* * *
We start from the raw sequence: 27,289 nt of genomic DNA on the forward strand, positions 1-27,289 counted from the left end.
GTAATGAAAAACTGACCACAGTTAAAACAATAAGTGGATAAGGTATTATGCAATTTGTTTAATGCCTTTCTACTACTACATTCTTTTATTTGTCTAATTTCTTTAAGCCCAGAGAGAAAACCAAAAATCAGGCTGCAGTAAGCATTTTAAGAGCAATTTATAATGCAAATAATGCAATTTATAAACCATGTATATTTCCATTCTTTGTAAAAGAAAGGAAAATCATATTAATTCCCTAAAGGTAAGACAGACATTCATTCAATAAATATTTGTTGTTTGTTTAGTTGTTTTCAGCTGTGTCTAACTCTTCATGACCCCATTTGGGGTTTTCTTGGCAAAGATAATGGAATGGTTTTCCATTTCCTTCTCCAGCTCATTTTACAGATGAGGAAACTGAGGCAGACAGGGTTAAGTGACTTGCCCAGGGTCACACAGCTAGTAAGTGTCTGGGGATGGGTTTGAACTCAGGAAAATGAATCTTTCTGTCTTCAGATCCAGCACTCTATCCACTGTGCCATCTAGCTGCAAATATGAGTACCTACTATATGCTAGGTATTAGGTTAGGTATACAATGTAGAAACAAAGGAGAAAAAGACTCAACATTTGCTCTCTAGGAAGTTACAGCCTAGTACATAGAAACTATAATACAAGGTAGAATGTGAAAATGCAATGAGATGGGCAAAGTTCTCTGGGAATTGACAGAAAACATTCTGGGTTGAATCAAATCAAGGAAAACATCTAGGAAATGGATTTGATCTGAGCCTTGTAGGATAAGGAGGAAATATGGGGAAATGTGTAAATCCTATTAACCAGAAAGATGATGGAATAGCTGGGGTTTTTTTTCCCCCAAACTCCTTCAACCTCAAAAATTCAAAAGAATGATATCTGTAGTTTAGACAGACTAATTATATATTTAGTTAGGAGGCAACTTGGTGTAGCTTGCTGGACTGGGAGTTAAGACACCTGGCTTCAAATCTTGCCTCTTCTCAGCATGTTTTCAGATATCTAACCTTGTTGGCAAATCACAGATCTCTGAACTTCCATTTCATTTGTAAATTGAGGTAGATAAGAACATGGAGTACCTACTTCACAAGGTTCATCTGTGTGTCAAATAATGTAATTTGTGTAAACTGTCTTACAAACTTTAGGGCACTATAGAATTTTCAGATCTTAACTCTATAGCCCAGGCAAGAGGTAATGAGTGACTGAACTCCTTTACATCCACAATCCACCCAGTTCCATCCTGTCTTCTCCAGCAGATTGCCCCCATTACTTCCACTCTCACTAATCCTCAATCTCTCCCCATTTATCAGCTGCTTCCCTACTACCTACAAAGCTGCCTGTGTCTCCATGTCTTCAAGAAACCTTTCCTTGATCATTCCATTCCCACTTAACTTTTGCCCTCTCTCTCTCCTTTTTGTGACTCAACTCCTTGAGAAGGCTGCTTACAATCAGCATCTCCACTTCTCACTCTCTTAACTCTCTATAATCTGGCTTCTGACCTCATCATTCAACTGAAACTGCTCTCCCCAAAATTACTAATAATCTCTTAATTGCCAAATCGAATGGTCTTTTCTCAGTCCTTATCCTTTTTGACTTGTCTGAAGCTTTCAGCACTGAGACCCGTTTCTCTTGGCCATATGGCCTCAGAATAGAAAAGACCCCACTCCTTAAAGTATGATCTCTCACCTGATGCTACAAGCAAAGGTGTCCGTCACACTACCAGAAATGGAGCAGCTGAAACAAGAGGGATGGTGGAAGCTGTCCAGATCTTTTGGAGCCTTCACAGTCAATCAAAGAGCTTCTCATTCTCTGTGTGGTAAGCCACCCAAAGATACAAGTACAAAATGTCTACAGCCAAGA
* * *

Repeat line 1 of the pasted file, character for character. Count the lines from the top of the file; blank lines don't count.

We start from the raw sequence: 27,289 nt of genomic DNA on the forward strand, positions 1-27,289 counted from the left end.